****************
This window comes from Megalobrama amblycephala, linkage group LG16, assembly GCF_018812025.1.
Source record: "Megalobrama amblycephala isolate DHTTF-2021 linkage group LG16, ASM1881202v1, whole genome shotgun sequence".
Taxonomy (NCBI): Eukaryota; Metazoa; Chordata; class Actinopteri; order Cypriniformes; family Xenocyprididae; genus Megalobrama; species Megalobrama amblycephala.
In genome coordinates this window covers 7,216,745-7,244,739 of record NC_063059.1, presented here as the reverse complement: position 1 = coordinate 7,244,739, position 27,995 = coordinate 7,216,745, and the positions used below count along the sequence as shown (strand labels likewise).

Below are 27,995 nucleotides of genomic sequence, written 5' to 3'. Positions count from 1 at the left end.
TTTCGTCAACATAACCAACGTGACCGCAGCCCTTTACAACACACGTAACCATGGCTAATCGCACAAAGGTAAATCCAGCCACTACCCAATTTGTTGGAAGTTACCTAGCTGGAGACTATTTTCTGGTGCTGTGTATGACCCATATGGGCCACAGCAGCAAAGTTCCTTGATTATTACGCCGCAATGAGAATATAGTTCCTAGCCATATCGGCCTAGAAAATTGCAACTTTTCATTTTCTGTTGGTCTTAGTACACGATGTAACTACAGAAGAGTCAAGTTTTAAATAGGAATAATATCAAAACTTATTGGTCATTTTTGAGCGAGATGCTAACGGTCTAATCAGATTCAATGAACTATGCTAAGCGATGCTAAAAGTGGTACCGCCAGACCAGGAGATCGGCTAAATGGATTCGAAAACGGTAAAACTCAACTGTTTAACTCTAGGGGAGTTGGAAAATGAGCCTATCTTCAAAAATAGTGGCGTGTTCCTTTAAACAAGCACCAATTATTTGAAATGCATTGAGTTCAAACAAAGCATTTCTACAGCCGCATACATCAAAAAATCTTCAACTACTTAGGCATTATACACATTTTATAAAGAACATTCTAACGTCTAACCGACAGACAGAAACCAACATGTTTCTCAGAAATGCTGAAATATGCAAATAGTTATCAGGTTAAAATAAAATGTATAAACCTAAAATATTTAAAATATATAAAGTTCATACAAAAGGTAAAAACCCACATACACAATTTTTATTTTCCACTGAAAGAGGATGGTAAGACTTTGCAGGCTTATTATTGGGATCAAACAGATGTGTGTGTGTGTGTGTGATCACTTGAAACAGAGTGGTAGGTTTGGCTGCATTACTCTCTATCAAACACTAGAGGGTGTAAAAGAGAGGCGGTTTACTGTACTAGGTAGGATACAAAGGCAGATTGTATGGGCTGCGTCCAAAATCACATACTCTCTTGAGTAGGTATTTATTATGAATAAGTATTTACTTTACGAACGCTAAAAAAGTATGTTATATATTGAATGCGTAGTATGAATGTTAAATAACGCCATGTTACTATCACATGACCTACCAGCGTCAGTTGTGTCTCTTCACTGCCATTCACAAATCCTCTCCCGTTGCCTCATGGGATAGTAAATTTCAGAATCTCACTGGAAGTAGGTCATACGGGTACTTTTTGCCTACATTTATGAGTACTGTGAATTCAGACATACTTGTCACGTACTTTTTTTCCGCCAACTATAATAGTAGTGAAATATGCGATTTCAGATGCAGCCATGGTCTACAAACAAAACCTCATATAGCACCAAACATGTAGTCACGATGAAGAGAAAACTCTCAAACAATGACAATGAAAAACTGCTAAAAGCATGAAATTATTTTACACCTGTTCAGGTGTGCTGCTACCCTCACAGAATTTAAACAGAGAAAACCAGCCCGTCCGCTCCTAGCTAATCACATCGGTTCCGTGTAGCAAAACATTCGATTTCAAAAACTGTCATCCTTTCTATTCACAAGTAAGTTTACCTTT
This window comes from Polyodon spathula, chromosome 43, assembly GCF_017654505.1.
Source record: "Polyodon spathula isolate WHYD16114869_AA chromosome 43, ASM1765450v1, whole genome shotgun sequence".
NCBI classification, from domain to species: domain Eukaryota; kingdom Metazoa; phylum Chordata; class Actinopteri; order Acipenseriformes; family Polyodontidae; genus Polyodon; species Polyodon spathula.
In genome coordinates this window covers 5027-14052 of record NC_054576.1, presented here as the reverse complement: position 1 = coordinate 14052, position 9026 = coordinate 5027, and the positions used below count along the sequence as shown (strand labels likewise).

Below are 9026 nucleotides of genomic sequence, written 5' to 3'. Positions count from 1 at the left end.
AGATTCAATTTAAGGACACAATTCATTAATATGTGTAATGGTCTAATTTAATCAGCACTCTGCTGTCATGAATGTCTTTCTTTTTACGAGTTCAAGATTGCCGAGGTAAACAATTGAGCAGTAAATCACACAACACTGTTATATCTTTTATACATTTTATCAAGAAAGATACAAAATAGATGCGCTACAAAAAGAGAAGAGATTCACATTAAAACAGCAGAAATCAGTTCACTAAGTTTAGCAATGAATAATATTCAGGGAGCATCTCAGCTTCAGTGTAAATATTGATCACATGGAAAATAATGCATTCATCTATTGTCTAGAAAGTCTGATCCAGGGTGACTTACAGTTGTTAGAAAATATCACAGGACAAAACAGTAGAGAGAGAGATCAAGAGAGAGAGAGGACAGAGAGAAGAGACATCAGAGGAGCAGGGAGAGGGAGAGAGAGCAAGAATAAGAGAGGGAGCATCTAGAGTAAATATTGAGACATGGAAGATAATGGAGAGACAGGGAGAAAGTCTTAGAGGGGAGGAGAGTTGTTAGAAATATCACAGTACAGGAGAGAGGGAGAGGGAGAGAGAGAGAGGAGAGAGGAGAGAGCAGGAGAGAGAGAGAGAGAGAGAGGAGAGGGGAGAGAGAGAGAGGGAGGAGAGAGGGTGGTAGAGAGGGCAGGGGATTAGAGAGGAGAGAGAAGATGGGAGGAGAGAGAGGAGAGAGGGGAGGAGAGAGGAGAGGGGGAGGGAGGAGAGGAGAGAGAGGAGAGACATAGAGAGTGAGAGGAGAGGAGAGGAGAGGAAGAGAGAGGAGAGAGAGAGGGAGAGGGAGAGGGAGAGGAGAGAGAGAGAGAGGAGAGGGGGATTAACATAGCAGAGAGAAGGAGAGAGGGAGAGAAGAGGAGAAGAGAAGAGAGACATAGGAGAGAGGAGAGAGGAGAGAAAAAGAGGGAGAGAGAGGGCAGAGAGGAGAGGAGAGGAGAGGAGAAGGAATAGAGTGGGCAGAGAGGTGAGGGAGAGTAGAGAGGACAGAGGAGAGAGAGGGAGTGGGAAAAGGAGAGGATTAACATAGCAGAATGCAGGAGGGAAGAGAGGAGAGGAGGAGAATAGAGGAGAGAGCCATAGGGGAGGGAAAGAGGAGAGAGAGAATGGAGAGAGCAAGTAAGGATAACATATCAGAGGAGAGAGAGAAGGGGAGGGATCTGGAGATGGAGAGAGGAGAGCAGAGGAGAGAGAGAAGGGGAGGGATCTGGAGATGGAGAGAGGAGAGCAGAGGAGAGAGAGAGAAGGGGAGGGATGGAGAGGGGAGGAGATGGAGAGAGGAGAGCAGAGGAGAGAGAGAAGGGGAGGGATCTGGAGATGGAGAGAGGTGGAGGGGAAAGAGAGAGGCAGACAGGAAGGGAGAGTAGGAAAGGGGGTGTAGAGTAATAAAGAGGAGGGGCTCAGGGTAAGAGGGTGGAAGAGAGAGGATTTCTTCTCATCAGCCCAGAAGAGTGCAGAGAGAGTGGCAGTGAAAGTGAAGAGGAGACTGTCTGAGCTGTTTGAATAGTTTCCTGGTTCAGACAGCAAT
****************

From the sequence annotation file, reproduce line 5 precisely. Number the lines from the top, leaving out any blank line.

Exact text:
Below are 27,995 nucleotides of genomic sequence, written 5' to 3'. Positions count from 1 at the left end.